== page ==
Sorry I haven’t been blogging lately. Just too much to do and not enough energy to do it all. But I need to finish off this series and get back to some writing blogs, along with a report on this year’s Liberty Con. So, here goes.
Balancing rock off of Hwy 313.
The trip was nearing its end. It was Thursday of the second week. Friday I would be driving back to Vegas, then flying home of Saturday. But I still had a lot to see over those last two travel days. Today it was two national parks. I had visited both Arches and Canyonlands in July of 2017. Arches had been partially closed down by road work, and Canyonlands was worth another look, and, more importantly, a filming. It was overcast. So much for coming out to where it doesn’t rain. But I got what the day had to offer, and there was no use complaining about it. So, after breakfast at Denny’s I was off on the first part of the adventure, Looking for some sodas to drink on the drive. I stopped at the Chevron station just north of the Hwy 313, the road going out to Canyonlands.
River flowing through Canyonlands.
There was almost no parking at the Chevron station, which also served as the point of entry to a private land four wheeler area. I finally got one, and bought a brace of diet cokes. I told the clerk a little about my adventures in the Mojave, and she said that the enclosed rides they used were much easier to handle. So maybe someday. Armed with caffeine, I headed back to 313. There is a dinosaur exhibit at the corner of the roads, Moab Giants. It looked interesting, but I only had so much daylight, and I put it down for another time.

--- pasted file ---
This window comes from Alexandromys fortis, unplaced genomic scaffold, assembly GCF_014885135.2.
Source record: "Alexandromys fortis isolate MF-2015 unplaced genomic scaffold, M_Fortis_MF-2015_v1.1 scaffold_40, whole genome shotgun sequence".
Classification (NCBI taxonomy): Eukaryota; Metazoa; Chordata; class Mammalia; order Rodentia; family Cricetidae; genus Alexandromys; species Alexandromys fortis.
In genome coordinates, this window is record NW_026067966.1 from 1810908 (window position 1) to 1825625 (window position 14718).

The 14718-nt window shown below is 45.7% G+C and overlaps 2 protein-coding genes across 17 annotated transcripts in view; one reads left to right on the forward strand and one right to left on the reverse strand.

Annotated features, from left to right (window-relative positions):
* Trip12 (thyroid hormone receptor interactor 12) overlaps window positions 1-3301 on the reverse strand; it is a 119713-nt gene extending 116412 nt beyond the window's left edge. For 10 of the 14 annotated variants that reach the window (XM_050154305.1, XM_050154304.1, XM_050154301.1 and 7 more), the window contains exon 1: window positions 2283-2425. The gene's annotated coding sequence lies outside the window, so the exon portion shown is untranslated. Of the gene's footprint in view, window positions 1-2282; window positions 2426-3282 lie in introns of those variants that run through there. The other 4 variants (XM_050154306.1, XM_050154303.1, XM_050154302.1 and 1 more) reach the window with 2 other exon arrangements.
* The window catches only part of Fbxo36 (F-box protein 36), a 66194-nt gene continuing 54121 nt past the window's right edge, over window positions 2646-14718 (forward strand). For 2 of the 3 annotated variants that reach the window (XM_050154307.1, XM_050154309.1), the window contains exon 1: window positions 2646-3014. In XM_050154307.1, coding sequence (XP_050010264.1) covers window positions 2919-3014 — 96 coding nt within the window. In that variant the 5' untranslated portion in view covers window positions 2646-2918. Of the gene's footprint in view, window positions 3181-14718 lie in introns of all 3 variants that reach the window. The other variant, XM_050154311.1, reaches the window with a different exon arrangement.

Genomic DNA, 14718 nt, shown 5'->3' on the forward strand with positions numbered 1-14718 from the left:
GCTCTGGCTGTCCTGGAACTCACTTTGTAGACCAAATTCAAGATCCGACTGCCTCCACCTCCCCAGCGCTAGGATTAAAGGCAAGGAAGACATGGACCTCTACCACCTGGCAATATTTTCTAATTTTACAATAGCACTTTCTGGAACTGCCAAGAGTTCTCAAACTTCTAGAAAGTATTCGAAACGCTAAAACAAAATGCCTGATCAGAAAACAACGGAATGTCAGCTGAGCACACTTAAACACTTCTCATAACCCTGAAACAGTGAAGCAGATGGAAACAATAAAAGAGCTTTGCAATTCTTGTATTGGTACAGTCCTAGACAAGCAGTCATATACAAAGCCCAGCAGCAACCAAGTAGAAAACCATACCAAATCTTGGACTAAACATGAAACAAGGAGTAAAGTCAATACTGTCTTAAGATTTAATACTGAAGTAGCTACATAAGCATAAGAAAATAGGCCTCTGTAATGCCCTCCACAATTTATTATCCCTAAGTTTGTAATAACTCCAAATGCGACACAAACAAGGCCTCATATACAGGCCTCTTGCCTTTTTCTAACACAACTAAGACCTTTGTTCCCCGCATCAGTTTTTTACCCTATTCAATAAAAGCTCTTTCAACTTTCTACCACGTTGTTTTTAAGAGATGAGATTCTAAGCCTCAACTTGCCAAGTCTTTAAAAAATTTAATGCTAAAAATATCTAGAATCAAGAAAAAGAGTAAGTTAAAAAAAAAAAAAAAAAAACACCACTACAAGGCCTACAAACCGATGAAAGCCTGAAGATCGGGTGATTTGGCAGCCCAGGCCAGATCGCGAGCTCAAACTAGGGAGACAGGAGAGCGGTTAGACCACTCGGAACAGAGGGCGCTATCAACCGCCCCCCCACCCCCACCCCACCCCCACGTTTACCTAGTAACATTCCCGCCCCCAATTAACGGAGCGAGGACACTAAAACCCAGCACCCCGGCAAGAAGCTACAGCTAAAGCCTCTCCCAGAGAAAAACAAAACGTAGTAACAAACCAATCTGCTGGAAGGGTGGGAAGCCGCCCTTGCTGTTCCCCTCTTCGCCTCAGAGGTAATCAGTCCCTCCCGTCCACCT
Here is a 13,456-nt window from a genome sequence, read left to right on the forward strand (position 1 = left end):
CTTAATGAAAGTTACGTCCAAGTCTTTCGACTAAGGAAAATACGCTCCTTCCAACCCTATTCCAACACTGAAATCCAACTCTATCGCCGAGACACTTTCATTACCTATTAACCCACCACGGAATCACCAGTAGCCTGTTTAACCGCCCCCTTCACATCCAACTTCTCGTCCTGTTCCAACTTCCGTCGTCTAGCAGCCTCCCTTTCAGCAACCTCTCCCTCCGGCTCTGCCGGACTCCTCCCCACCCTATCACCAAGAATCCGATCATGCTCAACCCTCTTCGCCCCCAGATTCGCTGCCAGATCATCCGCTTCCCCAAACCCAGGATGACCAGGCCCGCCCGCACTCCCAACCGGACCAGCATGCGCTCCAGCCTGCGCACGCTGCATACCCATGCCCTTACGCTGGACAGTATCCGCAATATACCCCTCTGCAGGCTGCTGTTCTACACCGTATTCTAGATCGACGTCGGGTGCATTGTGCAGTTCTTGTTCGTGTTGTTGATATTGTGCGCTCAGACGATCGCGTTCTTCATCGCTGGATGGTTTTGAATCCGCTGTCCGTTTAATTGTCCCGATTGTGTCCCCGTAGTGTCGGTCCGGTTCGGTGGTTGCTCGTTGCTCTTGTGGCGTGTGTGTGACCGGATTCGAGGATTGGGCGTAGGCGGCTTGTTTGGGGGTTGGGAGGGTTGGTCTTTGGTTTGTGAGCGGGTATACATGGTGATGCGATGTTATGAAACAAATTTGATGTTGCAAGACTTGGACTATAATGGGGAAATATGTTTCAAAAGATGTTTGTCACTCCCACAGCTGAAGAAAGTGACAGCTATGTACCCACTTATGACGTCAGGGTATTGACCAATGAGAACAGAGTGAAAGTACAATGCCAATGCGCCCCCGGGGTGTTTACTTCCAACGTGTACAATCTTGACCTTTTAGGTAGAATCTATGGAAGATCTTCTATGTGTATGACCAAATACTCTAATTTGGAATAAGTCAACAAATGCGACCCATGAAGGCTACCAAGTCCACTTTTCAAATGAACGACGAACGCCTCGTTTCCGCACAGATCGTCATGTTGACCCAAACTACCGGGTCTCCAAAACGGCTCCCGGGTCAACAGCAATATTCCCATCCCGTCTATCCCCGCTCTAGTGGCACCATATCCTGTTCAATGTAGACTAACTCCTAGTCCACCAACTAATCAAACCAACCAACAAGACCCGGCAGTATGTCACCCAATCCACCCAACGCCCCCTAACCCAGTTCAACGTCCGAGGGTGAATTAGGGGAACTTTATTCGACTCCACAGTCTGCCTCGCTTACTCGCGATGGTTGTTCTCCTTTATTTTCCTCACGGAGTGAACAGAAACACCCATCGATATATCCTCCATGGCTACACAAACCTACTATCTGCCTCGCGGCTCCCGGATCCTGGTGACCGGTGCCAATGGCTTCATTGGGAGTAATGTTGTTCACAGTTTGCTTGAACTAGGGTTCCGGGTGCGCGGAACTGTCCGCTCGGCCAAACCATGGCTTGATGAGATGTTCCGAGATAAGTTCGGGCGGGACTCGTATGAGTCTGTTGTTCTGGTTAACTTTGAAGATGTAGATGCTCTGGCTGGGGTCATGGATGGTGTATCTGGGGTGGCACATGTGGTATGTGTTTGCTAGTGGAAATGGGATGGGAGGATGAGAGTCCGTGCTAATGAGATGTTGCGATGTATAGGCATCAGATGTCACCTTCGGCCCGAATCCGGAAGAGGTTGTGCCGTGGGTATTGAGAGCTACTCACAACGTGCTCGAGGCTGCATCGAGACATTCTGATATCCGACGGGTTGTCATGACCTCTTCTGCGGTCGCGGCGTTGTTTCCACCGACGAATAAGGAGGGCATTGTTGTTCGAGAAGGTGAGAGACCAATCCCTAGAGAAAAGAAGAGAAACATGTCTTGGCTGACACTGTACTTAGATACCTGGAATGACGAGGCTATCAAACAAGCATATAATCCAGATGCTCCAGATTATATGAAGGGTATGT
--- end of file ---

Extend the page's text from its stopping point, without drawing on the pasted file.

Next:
View into the canyon at Canyonlands.
313 is a beautiful drive, with lots of cliffs, mesas, balancing rocks, switchbacks, everything you look for out west. Some of the switchbacks were twenty mile an hour roads with steep drop offs. At one point I had someone crowding behind me who wanted to go faster in the steep curve. I wasn’t having any of it, and drove at what I thought was a safe speed. After the switchbacks the terrain flattens out some, though there are still some cool mesas off to the north. I passed the entrance to Dead Horse Point State Park. Cool place, I’ve been there before, and you can read about it on one of my earlier blogs. Today I didn’t have time.
Rains in the Canyon.
I told the ranger at the station that I had called ahead and requested no rain. His flat faced response was that we got what nature gave us. I stopped at the visitor center to look for a book. I found one on Utah Geology and added it to my collection. Outside it had started to drop sparse flakes of snow. As said before in an earlier blog, I’m not afraid of snow. In fact, I really like it, in moderation. What I don’t like is driving in it. I recall sliding out of control on a Tuscaloosa street after a winter storm. Fortunately, I didn’t hit anything. But that feeling of no control was something I really couldn’t stand. Heavy clouds were gathering to the northwest, and I decided I better start moving.
Rock formations in Park Avenue, Arches.
One old guy was testing out his mountain bike, a couple of feet from a cliff. Insane, as it looked like he was barely in control, and that was a long drop off. Unfortunately, he was old enough he had probably already reproduced. I went down the road, stopping at the overlooks, filming and taking pictures. I went down a few of the roads I had missed my first time through, like the one to the Green River Overlook. At one I saw a lady carrying at cat to the viewing point. I yelled out, ‘is that a cat?’ ‘Yes,” she yelled back. ‘He likes the view.’ I guess it takes all kinds, and I hope the poor kitty didn’t jump out of her arms to go over a cliff.
One of the Windows, Arches NP.
At the Green River Overlook I met up with a group of people with Notre Dame regalia. I asked if they went there and received an affirmative. I said ‘maybe someday you’ll beat us.” When they asked who ‘us’ was, I said ‘FSU’, and received a chorus of groans. Man, I have so much fun on these trips.
And arch in the making. Arches NP.